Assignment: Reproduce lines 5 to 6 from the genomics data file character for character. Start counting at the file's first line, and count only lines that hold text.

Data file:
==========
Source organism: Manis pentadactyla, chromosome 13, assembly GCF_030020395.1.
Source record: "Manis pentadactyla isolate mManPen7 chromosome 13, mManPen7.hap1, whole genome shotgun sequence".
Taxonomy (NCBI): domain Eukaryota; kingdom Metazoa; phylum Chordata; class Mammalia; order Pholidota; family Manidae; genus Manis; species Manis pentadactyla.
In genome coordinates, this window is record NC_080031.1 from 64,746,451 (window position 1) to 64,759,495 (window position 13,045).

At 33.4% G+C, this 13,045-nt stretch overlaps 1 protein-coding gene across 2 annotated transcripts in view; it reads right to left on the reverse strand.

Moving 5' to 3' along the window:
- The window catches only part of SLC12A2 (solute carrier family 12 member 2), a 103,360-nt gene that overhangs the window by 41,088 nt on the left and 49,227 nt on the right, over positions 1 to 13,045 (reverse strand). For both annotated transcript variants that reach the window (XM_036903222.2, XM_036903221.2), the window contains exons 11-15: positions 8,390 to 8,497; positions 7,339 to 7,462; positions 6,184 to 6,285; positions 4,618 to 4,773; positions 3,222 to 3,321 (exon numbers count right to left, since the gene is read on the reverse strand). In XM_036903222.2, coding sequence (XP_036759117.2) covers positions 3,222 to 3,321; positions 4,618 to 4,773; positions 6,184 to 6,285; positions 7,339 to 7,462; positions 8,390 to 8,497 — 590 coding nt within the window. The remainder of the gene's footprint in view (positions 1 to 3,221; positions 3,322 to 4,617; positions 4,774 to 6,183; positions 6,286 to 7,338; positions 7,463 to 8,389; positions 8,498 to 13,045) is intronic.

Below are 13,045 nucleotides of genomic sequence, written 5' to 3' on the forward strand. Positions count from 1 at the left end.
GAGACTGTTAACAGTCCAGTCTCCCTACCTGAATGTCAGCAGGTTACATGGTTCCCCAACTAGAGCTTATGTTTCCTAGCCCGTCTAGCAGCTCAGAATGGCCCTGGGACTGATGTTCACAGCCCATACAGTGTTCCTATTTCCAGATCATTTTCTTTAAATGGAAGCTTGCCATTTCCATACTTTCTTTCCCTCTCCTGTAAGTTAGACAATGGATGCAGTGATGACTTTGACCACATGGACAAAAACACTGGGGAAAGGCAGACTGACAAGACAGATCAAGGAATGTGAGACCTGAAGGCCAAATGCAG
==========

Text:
At 33.4% G+C, this 13,045-nt stretch overlaps 1 protein-coding gene across 2 annotated transcripts in view; it reads right to left on the reverse strand.

Moving 5' to 3' along the window: